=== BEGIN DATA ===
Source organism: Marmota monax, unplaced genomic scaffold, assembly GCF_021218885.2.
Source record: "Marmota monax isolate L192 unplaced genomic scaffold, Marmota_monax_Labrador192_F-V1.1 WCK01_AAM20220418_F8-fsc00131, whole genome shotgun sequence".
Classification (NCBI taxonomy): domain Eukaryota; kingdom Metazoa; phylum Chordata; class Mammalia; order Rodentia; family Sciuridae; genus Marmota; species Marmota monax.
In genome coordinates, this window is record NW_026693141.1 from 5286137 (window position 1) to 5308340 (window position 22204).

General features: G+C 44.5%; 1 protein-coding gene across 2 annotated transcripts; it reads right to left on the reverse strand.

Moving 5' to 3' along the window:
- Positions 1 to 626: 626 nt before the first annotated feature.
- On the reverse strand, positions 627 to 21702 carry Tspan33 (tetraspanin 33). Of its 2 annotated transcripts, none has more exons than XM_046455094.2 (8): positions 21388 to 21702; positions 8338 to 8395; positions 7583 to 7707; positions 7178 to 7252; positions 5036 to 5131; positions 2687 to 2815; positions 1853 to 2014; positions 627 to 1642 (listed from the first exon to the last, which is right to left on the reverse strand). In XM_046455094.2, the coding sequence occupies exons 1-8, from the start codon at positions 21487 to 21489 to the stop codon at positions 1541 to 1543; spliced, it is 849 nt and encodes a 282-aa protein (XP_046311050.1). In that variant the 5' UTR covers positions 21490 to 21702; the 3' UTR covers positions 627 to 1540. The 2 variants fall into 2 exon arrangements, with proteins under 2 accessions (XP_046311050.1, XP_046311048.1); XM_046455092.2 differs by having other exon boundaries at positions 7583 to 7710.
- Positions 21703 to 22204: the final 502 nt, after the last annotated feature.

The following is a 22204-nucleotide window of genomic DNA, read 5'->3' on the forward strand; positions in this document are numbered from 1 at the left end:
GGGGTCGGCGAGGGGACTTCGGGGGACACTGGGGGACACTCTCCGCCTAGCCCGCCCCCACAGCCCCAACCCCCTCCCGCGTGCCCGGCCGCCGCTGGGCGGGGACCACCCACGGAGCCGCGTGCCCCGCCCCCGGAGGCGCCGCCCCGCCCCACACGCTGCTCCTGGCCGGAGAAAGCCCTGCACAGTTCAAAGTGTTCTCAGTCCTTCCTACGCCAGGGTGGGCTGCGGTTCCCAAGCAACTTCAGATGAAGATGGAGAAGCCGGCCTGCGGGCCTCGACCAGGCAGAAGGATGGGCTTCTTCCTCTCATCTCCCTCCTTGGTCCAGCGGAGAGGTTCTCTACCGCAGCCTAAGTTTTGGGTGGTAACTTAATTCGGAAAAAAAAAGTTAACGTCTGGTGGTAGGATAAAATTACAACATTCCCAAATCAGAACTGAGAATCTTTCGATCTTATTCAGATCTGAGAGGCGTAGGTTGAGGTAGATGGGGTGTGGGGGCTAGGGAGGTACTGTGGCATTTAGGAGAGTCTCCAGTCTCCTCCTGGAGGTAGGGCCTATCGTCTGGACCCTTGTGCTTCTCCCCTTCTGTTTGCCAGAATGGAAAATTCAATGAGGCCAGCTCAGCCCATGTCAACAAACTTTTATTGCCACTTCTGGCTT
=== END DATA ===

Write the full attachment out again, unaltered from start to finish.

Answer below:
Source organism: Marmota monax, unplaced genomic scaffold, assembly GCF_021218885.2.
Source record: "Marmota monax isolate L192 unplaced genomic scaffold, Marmota_monax_Labrador192_F-V1.1 WCK01_AAM20220418_F8-fsc00131, whole genome shotgun sequence".
Classification (NCBI taxonomy): domain Eukaryota; kingdom Metazoa; phylum Chordata; class Mammalia; order Rodentia; family Sciuridae; genus Marmota; species Marmota monax.
In genome coordinates, this window is record NW_026693141.1 from 5286137 (window position 1) to 5308340 (window position 22204).

General features: G+C 44.5%; 1 protein-coding gene across 2 annotated transcripts; it reads right to left on the reverse strand.

Moving 5' to 3' along the window:
- Positions 1 to 626: 626 nt before the first annotated feature.
- On the reverse strand, positions 627 to 21702 carry Tspan33 (tetraspanin 33). Of its 2 annotated transcripts, none has more exons than XM_046455094.2 (8): positions 21388 to 21702; positions 8338 to 8395; positions 7583 to 7707; positions 7178 to 7252; positions 5036 to 5131; positions 2687 to 2815; positions 1853 to 2014; positions 627 to 1642 (listed from the first exon to the last, which is right to left on the reverse strand). In XM_046455094.2, the coding sequence occupies exons 1-8, from the start codon at positions 21487 to 21489 to the stop codon at positions 1541 to 1543; spliced, it is 849 nt and encodes a 282-aa protein (XP_046311050.1). In that variant the 5' UTR covers positions 21490 to 21702; the 3' UTR covers positions 627 to 1540. The 2 variants fall into 2 exon arrangements, with proteins under 2 accessions (XP_046311050.1, XP_046311048.1); XM_046455092.2 differs by having other exon boundaries at positions 7583 to 7710.
- Positions 21703 to 22204: the final 502 nt, after the last annotated feature.

The following is a 22204-nucleotide window of genomic DNA, read 5'->3' on the forward strand; positions in this document are numbered from 1 at the left end:
GGGGTCGGCGAGGGGACTTCGGGGGACACTGGGGGACACTCTCCGCCTAGCCCGCCCCCACAGCCCCAACCCCCTCCCGCGTGCCCGGCCGCCGCTGGGCGGGGACCACCCACGGAGCCGCGTGCCCCGCCCCCGGAGGCGCCGCCCCGCCCCACACGCTGCTCCTGGCCGGAGAAAGCCCTGCACAGTTCAAAGTGTTCTCAGTCCTTCCTACGCCAGGGTGGGCTGCGGTTCCCAAGCAACTTCAGATGAAGATGGAGAAGCCGGCCTGCGGGCCTCGACCAGGCAGAAGGATGGGCTTCTTCCTCTCATCTCCCTCCTTGGTCCAGCGGAGAGGTTCTCTACCGCAGCCTAAGTTTTGGGTGGTAACTTAATTCGGAAAAAAAAAGTTAACGTCTGGTGGTAGGATAAAATTACAACATTCCCAAATCAGAACTGAGAATCTTTCGATCTTATTCAGATCTGAGAGGCGTAGGTTGAGGTAGATGGGGTGTGGGGGCTAGGGAGGTACTGTGGCATTTAGGAGAGTCTCCAGTCTCCTCCTGGAGGTAGGGCCTATCGTCTGGACCCTTGTGCTTCTCCCCTTCTGTTTGCCAGAATGGAAAATTCAATGAGGCCAGCTCAGCCCATGTCAACAAACTTTTATTGCCACTTCTGGCTT